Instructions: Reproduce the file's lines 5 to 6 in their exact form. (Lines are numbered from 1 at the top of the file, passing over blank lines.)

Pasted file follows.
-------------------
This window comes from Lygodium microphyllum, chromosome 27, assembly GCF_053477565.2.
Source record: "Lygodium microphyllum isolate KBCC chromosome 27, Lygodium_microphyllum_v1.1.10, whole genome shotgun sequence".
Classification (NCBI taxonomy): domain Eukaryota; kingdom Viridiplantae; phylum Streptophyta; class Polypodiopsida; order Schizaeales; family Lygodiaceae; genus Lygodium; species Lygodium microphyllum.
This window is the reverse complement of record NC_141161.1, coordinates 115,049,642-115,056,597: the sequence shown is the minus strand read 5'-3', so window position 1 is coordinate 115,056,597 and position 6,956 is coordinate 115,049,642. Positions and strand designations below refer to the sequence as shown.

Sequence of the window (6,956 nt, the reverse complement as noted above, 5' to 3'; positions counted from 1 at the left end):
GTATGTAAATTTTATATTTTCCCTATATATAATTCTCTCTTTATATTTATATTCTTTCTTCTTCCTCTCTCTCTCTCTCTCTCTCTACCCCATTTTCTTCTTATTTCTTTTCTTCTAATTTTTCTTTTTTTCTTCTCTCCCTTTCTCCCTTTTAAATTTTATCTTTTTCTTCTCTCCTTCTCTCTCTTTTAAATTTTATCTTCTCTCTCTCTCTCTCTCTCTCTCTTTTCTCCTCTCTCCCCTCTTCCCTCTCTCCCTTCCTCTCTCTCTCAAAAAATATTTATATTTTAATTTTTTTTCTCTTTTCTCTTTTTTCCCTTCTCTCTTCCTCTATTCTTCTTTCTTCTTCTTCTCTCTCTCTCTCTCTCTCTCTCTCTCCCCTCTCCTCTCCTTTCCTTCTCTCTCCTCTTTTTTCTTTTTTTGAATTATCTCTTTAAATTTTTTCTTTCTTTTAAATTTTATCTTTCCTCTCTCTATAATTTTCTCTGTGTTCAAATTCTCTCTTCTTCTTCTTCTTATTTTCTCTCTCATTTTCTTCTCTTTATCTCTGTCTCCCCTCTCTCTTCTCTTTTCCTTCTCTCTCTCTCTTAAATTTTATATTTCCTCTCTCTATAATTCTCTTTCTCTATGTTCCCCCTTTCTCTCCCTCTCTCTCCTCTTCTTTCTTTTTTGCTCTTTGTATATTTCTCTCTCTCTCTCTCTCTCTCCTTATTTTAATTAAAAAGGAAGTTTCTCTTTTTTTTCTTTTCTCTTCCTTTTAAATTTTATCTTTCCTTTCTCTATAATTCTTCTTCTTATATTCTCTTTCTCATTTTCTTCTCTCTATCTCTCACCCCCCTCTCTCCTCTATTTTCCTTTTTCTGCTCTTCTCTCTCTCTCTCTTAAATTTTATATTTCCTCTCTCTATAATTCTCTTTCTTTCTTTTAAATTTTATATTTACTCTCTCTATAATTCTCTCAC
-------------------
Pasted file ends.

Sequence of the window (6,956 nt, the reverse complement as noted above, 5' to 3'; positions counted from 1 at the left end):
GTATGTAAATTTTATATTTTCCCTATATATAATTCTCTCTTTATATTTATATTCTTTCTTCTTCCTCTCTCTCTCTCTCTCTCTCTACCCCATTTTCTTCTTATTTCTTTTCTTCTAATTTTTCTTTTTTTCTTCTCTCCCTTTCTCCCTTTTAAATTTTATCTTTTTCTTCTCTCCTTCTCTCTCTTTTAAATTTTATCTTCTCTCTCTCTCTCTCTCTCTCTCTTTTCTCCTCTCTCCCCTCTTCCCTCTCTCCCTTCCTCTCTCTCTCAAAAAATATTTATATTTTAATTTTTTTTCTCTTTTCTCTTTTTTCCCTTCTCTCTTCCTCTATTCTTCTTTCTTCTTCTTCTCTCTCTCTCTCTCTCTCTCTCTCTCCCCTCTCCTCTCCTTTCCTTCTCTCTCCTCTTTTTTCTTTTTTTGAATTATCTCTTTAAATTTTTTCTTTCTTTTAAATTTTATCTTTCCTCTCTCTATAATTTTCTCTGTGTTCAAATTCTCTCTTCTTCTTCTTCTTATTTTCTCTCTCATTTTCTTCTCTTTATCTCTGTCTCCCCTCTCTCTTCTCTTTTCCTTCTCTCTCTCTCTTAAATTTTATATTTCCTCTCTCTATAATTCTCTTTCTCTATGTTCCCCCTTTCTCTCCCTCTCTCTCCTCTTCTTTCTTTTTTGCTCTTTGTATATTTCTCTCTCTCTCTCTCTCTCTCCTTATTTTAATTAAAAAGGAAGTTTCTCTTTTTTTTCTTTTCTCTTCCTTTTAAATTTTATCTTTCCTTTCTCTATAATTCTTCTTCTTATATTCTCTTTCTCATTTTCTTCTCTCTATCTCTCACCCCCCTCTCTCCTCTATTTTCCTTTTTCTGCTCTTCTCTCTCTCTCTCTTAAATTTTATATTTCCTCTCTCTATAATTCTCTTTCTTTCTTTTAAATTTTATATTTACTCTCTCTATAATTCTCTCAC